What to do about a modifiedauto loan after a Chapter 7 discharge?

I filed a Chapter 7 and did not reaffirm my auto loan; the loan was discharged. However, I continued to pay and signed a loan modification with the lender to reduce the monthly payment. It of course, extended the length of the loan to 7 years. I have now reconsidered and don’t want the vehicle and want to know if I am liable for this loan if I let the bank have the vehicle back?

Asked on October 30, 2011 under Bankruptcy Law, Florida

Answers:

Mark J. Markus / Mark J. Markus, Law Offices of

Answered 9 years ago | Contributor

If you did not reaffirm your vehicle loan, you have no further liability after discharge.  You can turn in your vehicle without any further obligation.

Mark J. Markus, Attorney at Law

Handling exclusively bankruptcy law cases in California since 1991.

http://www.bklaw.com/

bankruptcy blog: http://bklaw.com/bankruptcy-blog/

Follow Me on Twitter:  @bklawr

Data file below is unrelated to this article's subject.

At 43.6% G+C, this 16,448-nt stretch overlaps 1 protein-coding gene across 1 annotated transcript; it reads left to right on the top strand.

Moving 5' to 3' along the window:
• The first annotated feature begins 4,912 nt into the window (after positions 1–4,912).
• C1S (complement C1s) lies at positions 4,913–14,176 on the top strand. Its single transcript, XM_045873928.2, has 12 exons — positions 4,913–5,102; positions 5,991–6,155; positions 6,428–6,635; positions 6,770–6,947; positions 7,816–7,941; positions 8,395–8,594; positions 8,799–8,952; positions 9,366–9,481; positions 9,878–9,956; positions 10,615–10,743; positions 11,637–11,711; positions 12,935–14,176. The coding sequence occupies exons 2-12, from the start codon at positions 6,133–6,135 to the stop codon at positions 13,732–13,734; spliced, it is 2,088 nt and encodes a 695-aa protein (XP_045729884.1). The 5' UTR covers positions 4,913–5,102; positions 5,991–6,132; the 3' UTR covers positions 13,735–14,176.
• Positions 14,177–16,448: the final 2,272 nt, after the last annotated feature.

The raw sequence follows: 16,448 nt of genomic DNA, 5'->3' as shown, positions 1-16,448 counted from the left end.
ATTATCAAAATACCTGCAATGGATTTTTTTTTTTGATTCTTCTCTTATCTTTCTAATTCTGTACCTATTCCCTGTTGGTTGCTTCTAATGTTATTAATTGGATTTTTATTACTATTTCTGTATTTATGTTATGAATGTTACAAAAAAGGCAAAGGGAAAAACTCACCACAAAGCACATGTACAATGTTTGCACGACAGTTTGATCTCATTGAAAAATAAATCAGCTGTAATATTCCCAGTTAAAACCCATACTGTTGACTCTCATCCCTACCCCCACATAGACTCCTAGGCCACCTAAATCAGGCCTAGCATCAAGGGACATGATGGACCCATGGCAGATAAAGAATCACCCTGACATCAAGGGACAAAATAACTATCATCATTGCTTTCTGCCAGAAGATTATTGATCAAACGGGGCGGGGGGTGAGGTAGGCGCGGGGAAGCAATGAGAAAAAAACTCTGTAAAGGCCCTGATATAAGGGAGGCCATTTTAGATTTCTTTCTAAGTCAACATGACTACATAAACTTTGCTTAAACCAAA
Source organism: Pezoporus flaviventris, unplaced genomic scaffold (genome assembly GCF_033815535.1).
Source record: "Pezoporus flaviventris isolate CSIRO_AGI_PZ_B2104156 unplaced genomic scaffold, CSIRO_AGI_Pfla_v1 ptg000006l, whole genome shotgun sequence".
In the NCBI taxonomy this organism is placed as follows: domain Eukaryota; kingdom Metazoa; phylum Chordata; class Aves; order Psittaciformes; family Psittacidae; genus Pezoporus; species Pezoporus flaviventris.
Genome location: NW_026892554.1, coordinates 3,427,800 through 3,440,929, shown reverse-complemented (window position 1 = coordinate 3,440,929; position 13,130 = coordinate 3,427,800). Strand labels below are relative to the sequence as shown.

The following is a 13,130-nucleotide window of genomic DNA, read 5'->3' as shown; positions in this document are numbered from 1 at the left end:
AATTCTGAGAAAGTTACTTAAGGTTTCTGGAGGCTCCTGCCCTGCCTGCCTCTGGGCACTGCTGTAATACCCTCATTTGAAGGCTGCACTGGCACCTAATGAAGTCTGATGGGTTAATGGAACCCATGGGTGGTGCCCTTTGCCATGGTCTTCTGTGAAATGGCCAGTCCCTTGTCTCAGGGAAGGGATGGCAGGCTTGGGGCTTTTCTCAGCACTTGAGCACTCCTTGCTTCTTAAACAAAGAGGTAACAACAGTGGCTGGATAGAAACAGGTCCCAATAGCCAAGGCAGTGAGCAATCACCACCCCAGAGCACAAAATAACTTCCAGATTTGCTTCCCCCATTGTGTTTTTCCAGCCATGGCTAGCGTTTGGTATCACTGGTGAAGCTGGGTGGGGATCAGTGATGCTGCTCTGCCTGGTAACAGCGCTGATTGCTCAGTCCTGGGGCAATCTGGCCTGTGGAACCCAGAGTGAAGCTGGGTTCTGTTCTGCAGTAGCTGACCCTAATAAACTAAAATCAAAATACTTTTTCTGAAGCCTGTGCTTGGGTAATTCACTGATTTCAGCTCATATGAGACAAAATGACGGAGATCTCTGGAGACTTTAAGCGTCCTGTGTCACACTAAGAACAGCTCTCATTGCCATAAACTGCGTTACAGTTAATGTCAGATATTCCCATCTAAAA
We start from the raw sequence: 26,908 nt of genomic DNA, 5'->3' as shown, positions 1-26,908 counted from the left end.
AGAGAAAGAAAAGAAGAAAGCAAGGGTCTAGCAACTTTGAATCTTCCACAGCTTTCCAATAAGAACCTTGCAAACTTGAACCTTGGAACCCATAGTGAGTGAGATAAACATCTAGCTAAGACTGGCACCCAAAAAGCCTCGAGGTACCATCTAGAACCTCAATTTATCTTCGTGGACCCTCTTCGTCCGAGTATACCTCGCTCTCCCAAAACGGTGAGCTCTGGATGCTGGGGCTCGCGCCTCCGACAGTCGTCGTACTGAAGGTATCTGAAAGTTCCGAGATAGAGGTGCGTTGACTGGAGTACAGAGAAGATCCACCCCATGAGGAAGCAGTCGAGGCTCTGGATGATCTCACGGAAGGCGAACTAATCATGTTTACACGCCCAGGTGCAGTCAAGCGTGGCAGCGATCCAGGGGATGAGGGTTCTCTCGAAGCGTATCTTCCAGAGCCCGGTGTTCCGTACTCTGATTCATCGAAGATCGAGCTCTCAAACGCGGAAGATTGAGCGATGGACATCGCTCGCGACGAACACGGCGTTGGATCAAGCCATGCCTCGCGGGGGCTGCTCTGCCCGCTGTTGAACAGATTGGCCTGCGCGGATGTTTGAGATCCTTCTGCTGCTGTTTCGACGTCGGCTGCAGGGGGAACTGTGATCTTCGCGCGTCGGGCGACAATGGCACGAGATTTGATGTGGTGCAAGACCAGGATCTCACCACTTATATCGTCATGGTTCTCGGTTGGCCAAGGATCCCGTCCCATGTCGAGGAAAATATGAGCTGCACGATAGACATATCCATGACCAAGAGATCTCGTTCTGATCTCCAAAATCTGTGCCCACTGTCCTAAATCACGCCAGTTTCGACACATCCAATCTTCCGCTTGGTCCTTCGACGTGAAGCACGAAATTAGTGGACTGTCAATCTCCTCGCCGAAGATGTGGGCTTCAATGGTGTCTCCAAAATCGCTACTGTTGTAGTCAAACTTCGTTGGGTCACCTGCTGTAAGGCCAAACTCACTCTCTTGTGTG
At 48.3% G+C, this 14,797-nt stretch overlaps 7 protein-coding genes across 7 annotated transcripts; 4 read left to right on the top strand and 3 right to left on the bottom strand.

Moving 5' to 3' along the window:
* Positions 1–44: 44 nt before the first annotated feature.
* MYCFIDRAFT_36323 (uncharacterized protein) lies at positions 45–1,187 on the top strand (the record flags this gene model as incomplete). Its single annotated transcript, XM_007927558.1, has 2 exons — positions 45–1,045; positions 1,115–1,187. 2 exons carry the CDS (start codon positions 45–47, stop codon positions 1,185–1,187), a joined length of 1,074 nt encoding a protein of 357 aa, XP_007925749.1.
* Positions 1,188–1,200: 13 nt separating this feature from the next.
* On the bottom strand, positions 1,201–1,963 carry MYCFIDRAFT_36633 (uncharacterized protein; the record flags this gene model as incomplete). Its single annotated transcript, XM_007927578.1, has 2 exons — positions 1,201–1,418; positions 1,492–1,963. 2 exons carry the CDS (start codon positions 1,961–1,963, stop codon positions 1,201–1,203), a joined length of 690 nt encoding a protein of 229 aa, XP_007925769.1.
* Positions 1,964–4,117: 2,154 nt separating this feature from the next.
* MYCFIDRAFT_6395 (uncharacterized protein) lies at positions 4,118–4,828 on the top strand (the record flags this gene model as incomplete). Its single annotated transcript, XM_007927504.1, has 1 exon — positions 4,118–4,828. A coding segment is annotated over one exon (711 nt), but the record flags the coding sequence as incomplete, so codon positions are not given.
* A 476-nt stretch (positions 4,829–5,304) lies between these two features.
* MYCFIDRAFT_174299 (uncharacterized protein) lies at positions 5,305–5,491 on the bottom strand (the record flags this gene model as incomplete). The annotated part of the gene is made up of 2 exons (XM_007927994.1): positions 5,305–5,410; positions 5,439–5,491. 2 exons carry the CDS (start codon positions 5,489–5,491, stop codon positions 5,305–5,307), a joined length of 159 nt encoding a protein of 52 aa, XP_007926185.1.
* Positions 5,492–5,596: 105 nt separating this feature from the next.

Mark J. Markus / Mark J. Markus, Law Offices of

Answered 9 years ago | Contributor

If you did not reaffirm your vehicle loan, you have no further liability after discharge.  You can turn in your vehicle without any further obligation.

Mark J. Markus, Attorney at Law

Handling exclusively bankruptcy law cases in California since 1991.

http://www.bklaw.com/

bankruptcy blog: http://bklaw.com/bankruptcy-blog/

Follow Me on Twitter:  @bklawr


IMPORTANT NOTICE: The Answer(s) provided above are for general information only. The attorney providing the answer was not serving as the attorney for the person submitting the question or in any attorney-client relationship with such person. Laws may vary from state to state, and sometimes change. Tiny variations in the facts, or a fact not set forth in a question, often can change a legal outcome or an attorney's conclusion. Although AttorneyPages.com has verified the attorney was admitted to practice law in at least one jurisdiction, he or she may not be authorized to practice law in the jurisdiction referred to in the question, nor is he or she necessarily experienced in the area of the law involved. Unlike the information in the Answer(s) above, upon which you should NOT rely, for personal advice you can rely upon we suggest you retain an attorney to represent you.